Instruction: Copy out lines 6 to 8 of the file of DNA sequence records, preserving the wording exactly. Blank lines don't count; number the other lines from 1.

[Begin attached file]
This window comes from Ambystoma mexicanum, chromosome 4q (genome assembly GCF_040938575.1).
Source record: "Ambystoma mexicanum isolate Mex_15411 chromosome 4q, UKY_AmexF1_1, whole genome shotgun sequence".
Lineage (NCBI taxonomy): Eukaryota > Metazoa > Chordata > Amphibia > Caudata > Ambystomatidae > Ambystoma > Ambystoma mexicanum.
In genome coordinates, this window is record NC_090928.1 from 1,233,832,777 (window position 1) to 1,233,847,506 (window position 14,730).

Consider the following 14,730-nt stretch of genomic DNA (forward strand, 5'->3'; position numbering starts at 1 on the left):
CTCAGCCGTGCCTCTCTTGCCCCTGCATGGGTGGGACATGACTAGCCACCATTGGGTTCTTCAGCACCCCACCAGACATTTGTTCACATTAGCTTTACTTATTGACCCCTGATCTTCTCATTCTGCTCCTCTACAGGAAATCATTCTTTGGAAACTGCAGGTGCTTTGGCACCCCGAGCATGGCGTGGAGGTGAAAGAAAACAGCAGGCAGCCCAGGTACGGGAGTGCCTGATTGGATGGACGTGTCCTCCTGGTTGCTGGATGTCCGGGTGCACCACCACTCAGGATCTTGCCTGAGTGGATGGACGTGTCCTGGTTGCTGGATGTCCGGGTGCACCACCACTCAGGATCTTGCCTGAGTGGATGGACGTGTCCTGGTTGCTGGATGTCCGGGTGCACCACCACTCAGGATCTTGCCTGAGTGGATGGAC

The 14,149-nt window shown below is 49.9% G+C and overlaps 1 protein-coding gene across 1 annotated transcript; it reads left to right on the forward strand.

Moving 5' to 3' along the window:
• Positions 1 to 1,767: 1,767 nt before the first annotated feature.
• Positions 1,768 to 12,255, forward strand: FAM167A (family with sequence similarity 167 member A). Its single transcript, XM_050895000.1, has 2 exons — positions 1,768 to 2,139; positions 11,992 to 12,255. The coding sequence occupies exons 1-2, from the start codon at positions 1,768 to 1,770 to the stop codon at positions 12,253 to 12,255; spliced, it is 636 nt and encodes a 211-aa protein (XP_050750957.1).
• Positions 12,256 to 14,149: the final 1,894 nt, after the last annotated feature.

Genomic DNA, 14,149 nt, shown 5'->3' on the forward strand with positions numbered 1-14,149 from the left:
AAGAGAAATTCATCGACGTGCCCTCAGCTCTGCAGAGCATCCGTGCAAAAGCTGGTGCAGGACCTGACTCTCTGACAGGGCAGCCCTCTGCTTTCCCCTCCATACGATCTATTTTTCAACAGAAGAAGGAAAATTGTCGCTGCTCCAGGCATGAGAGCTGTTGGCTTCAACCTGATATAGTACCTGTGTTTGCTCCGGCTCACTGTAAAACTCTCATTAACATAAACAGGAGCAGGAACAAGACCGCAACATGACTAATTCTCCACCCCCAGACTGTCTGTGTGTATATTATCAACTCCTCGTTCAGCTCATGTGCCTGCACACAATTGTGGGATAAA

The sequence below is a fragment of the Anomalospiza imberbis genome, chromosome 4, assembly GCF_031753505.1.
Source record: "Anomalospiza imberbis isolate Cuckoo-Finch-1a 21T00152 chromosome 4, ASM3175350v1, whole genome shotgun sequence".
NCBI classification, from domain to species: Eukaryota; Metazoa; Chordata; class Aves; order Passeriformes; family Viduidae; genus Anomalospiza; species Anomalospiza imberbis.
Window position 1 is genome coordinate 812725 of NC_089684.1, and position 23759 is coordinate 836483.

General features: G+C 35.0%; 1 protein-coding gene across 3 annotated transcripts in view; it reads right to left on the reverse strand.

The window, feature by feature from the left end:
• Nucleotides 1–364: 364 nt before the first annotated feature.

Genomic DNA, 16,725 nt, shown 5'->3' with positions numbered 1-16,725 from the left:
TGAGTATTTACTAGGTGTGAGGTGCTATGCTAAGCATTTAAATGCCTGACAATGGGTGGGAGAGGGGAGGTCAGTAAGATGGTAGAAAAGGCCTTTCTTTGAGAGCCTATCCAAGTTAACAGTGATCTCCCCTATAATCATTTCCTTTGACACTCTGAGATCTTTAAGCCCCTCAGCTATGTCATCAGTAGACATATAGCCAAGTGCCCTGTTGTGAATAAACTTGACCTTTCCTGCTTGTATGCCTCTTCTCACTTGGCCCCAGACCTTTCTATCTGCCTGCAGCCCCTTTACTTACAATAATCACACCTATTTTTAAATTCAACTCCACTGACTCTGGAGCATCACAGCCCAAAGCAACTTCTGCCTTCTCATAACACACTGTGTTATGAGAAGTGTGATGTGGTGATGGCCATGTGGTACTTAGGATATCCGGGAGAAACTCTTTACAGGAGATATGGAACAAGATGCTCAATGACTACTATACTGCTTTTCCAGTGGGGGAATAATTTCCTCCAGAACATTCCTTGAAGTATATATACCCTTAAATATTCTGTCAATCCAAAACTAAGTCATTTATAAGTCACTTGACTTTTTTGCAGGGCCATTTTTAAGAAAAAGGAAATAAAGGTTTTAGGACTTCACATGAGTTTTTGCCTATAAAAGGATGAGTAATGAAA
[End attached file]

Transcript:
CTCAGCCGTGCCTCTCTTGCCCCTGCATGGGTGGGACATGACTAGCCACCATTGGGTTCTTCAGCACCCCACCAGACATTTGTTCACATTAGCTTTACTTATTGACCCCTGATCTTCTCATTCTGCTCCTCTACAGGAAATCATTCTTTGGAAACTGCAGGTGCTTTGGCACCCCGAGCATGGCGTGGAGGTGAAAGAAAACAGCAGGCAGCCCAGGTACGGGAGTGCCTGATTGGATGGACGTGTCCTCCTGGTTGCTGGATGTCCGGGTGCACCACCACTCAGGATCTTGCCTGAGTGGATGGACGTGTCCTGGTTGCTGGATGTCCGGGTGCACCACCACTCAGGATCTTGCCTGAGTGGATGGACGTGTCCTGGTTGCTGGATGTCCGGGTGCACCACCACTCAGGATCTTGCCTGAGTGGATGGAC

The 14,149-nt window shown below is 49.9% G+C and overlaps 1 protein-coding gene across 1 annotated transcript; it reads left to right on the forward strand.

Moving 5' to 3' along the window: